Earvin “Magic” Johnson continues to be one of the most influential former athletes despite his most recent ill-fated venture as the President of Basketball Operations for the Los Angeles Lakers. He has had multiple successful business investments throughout his post-basketball career that has netted him many hundreds of millions of dollars. He is the go-to post-retirement career success stories that athletes can look to in their own careers.
Estimated Net Worth: $650 Million
NBA Career: 1979 – 1992
He was the first overall pick in the 1979 NBA Draft after a thrilling national title game against Larry Bird in what was an overarching theme in their careers. He was the model for the modern day “point forward” concept that several NBA teams have tried to replicate to varying degrees of success. Magic had a highly decorated career featuring five titles, three NBA Finals MVP awards, 12 All-Star teams, 10 time All-NBA teams, and was named on the NBA 50th Anniversary team. Inducted into the Hall of Fame in 2006. Was part of the Dream Team. He defined the “Showtime” Lakers for many generations of basketball fans around the world.
Let’s just say that he has had a storied personal life as most people should know his story with HIV by now. Has three children (one son by prior marriage, one son with his current wife, and one adopted daughter). Has been married twice.
Post Career: From NBA Front Office to Business Mogul to NBA Executive Again
He was briefly the coach for the Lakers during the 1993-94 season but soon realized he wasn’t cut out for it and resigned (a reappearing theme during his Lakers tenure).
The iconoclast businessman has invested in nearly every type of business imaginable through his company, Magic Johnson Enterprises. Real estate, sports franchises, and restaurants are primary investments in his portfolio. He had a 4% stake in the Lakers but later sold it along with 100+ Starbucks franchises for a tidy profit over $100 million. He has ownership stakes in the Los Angeles Dodgers (MLB), LAFC (MLS), and LA Sparks (WNBA).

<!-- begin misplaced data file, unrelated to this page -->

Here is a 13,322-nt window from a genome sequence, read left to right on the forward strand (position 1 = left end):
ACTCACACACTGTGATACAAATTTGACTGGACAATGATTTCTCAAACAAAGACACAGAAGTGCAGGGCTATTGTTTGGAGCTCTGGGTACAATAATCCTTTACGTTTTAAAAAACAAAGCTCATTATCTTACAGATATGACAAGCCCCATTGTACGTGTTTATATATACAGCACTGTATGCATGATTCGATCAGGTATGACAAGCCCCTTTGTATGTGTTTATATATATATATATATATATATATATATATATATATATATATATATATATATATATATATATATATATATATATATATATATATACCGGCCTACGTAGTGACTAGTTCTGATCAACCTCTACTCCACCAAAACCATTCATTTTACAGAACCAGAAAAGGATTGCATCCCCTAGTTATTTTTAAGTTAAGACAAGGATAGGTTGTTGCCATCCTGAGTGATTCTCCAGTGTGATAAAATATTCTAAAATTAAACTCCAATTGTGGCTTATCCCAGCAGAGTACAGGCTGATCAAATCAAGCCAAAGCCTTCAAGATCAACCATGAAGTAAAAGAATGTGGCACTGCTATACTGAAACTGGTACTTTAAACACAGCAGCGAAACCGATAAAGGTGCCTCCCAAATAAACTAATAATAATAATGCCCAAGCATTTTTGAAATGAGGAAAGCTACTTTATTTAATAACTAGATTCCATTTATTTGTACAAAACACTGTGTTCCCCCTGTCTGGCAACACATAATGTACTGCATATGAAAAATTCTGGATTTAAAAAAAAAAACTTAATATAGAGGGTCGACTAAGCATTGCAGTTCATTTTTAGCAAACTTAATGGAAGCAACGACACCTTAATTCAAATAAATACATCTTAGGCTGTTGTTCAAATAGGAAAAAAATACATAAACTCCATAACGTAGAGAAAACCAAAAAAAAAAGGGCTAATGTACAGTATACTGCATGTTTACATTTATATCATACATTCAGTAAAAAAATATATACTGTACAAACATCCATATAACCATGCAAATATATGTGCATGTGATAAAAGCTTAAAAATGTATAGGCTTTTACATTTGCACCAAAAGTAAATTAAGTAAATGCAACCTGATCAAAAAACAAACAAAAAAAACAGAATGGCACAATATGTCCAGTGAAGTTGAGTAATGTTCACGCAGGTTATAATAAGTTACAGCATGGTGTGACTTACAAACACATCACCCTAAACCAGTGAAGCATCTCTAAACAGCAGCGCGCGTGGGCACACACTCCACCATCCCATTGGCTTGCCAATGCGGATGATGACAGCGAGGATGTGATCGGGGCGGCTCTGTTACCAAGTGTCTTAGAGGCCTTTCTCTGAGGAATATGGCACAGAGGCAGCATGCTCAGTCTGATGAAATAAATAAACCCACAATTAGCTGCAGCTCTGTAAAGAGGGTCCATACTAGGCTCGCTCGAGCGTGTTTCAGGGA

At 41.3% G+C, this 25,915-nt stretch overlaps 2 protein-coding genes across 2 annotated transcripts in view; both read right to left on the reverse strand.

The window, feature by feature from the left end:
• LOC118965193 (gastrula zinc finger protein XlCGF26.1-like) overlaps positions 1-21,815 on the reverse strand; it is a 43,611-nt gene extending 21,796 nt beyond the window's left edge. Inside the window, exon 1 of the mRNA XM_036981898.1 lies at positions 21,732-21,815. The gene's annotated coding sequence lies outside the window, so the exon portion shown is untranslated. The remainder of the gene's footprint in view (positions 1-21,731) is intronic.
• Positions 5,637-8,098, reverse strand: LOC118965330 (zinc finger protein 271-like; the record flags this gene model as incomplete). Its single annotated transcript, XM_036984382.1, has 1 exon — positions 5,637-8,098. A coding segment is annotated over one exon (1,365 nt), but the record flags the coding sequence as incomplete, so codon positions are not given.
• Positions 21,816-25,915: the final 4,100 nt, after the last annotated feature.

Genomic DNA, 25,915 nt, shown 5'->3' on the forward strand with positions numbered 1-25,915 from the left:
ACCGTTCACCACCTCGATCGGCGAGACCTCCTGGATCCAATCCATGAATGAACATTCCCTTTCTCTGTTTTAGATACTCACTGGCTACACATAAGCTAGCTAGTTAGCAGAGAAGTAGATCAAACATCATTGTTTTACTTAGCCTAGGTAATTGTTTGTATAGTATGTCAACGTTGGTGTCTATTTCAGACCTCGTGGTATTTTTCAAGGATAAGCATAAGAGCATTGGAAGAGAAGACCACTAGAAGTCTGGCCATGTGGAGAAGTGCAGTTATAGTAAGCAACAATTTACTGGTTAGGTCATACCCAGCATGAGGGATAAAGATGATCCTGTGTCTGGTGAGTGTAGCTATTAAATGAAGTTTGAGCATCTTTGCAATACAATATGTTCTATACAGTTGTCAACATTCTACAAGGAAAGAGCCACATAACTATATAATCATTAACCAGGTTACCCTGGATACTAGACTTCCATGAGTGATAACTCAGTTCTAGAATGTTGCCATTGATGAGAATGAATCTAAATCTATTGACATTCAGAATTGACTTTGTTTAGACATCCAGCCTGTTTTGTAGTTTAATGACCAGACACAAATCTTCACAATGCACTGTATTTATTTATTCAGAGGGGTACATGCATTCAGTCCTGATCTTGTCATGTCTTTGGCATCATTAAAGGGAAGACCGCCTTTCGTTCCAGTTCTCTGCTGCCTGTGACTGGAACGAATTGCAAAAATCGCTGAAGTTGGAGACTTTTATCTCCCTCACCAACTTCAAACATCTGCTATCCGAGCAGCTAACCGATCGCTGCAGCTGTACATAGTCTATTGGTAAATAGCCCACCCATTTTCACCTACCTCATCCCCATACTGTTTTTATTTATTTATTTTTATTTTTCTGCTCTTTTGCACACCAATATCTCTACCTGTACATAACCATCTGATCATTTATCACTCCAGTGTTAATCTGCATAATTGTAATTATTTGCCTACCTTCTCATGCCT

In 2017, he was hired as the President of Basketball Operations for the Lakers after owner Jeanie Buss fired her brother Jim after a long unsuccessful run (by Lakers standards). He and current GM Rob Pelinka inherited coach Luke Walton from the prior regime.
On April 9, 2019, in a bizarre and impromptu press conference, Magic resigned from his post, citing a desire to return to being an NBA ambassador. He apparently decided to resign that morning without telling any of his superiors (the aforementioned Jeanie Buss) nor personnel working under him beforehand.
As an executive, Magic had a spotty record in terms of managing personnel.
Huge credit for the Lakers’ scouting staff. Drafting Kyle Kuzma with the pick that was traded for D’Angelo Russell. Kuzma looks like a star in the making alongside one LeBron James. Drafting Moe Wagner from Michigan. He looks to be a decent piece off the bench when healthy. Drafting former Villanova sharpshooter Josh Hart. Signing LeBron to a four-year deal without any options or outs (how good it is now can be debated in retrospect.)
He traded away most notably Brooklyn Nets point guard D’Angelo Russell due to his locker room incident. Russell has blossomed into an All-Star in a LeBron-less Eastern Conference. He let reliable forward Julius Randle go to the New Orleans Pelicans in free agency.
The rest of the Lakers roster. Namely, taking consistently injured and dramatic Lonzo Ball over the likes of De’Aaron Fox and Jayson Tatum. Signing veterans that don’t fit what LeBron James is as a player.